What It’s Like To Work, Future-Style

Me riding a square bike in the future. (Taken at the Museum of Mathematics in New York)

I recently started working for a “distributed” company, which is sort of a dream come true for a Third Culture Kid like me. The company that is “distributed” means that it’s scattered across different locations, and everyone works wherever they are. As someone who’s pretty much always had a normal desk job, the transition was pretty rough on me. It’s now been almost three months, and this new gig has completely changed the way I work, and for the better. It has convinced me that more and more companies will be structured this way in the future. Here’s what I’ve learned from working future-style:

1. Focus on the work, not the hours
When you work remotely, it doesn’t matter how much time you spend sitting at your desk — the only thing you have to show for your day is what work you’ve actually gotten done. So, to minimize the time I spend staring at a screen that makes my neck and eyes hurt, I work as efficiently as possible. By setting my own schedule and not having any distractions (i.e. chit-chatting with colleagues), I’m twice as productive than I have ever been.

2. Leave Email Behind
Email blows. Someone once told me that it’s a personal to-do list that anyone in the world can add to. It’s also a black box where information is locked away — no one else can get access to information that doesn’t really need to be private anyway.

At Automattic, we don’t email our colleagues. We use IRC in place of hallway conversations, Skype in place of private meetings or quick emails, and a discussion board in place of department-wide emails and project management tools. I love this so much. By freeing the team of private inboxes, we’ve optimized collaboration. Folks can look up the information they need to see how a project’s going, and someone can quickly step in when a colleague is out on vacation.

3. Document Obsessive-Compulsively
Ever forget what was discussed at a meeting? Or, what a client talked to you about? When you work remotely, it’s essential to write everything down to share with your colleagues virtually. If it’s not written down, it didn’t happen. I’m loving this new habit because the process of writing things down encourages me to slow down, organize and clarify my thoughts before proceeding.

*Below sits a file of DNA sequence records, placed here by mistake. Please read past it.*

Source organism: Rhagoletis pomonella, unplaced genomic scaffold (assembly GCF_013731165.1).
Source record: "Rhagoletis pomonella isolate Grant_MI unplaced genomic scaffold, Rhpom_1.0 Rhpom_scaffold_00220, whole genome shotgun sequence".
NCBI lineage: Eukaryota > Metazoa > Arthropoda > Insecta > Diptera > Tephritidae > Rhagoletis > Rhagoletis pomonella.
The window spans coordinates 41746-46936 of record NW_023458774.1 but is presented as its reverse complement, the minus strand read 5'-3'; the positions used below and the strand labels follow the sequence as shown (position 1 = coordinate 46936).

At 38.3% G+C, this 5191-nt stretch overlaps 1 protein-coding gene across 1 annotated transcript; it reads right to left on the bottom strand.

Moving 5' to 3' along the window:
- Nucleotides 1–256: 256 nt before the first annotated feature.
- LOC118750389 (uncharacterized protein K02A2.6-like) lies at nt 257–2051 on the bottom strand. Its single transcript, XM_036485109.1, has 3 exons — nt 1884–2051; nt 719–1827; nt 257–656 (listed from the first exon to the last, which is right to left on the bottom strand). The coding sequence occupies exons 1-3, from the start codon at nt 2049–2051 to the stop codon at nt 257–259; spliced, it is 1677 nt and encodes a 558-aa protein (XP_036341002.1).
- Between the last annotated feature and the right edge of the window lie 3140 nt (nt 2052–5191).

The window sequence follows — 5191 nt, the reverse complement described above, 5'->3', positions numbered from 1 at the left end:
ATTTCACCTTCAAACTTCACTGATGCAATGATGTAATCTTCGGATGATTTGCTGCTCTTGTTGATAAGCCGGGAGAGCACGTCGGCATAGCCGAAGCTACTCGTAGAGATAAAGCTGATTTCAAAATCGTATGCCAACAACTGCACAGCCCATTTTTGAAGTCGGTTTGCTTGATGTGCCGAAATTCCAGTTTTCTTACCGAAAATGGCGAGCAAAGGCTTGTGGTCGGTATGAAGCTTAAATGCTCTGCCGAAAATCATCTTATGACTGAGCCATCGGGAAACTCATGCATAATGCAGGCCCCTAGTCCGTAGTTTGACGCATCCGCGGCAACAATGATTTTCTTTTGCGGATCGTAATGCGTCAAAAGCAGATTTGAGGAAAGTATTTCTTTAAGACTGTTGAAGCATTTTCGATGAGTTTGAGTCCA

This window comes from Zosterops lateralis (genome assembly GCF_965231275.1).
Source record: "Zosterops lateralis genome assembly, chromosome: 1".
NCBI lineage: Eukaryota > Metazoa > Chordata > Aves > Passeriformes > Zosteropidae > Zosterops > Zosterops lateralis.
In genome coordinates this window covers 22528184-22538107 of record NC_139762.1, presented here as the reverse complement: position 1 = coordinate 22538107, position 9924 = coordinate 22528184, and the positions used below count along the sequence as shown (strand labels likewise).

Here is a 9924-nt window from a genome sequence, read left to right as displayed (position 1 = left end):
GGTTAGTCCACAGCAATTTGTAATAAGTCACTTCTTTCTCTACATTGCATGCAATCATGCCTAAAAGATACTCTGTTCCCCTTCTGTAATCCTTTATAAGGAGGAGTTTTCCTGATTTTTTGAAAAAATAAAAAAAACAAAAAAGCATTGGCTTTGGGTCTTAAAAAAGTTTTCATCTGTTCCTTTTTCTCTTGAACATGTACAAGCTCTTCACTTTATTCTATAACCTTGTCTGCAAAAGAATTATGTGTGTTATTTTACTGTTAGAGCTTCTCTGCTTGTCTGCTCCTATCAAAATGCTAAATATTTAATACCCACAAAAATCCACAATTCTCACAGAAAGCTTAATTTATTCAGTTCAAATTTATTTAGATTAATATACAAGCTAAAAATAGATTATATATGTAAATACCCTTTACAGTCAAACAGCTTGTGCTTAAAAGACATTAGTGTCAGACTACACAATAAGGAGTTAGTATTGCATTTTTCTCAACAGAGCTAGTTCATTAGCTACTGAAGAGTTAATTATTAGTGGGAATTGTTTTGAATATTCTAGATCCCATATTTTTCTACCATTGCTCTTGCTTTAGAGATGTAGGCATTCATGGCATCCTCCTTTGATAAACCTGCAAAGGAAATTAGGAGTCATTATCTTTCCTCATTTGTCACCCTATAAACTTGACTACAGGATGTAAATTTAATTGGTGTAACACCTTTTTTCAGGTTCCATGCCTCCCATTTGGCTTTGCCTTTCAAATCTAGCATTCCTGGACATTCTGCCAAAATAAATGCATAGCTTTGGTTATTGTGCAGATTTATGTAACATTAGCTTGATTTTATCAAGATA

4. Learning Can Be A Slow Process
Learning the ropes of a new job virtually is a painfully slow process. When you talk to someone face-to-face, you get a lot of contextual information, and information is exchanged pretty quickly. When your colleagues are showing you the ropes over chat, you get only what you see on the screen, and the information exchange is pretty slow, since you’re typing.

I thought I was moving at a snail’s pace my first few weeks, but I realized that besides learning the actual material, I was also developing entirely new work habits that I would need to function at my virtual job. My first few weeks were a crash course on how to communicate with your colleagues virtually, how to use the internal communications appropriately, and where to find information in our “virtual office.”

5. I Don’t Need a Physical Office To “Do Work”
One of the most freeing things about working remotely is that I no longer have to cut trips short to make it back to the office Monday morning. During Thanksgiving, I spent the week in St. Louis, working from Jared’s parents’ kitchen counter for a few days. In the winter, we left for a ski trip earlier than usual, and I just wrapped up the work day on my laptop in the car (I wasn’t driving). For Christmas, I traveled to meet my parents in Las Vegas, working from a lounge at the Wynn for a day. I love being liberated from a physical office because I’m more focused on doing my work, instead of getting to the office to work.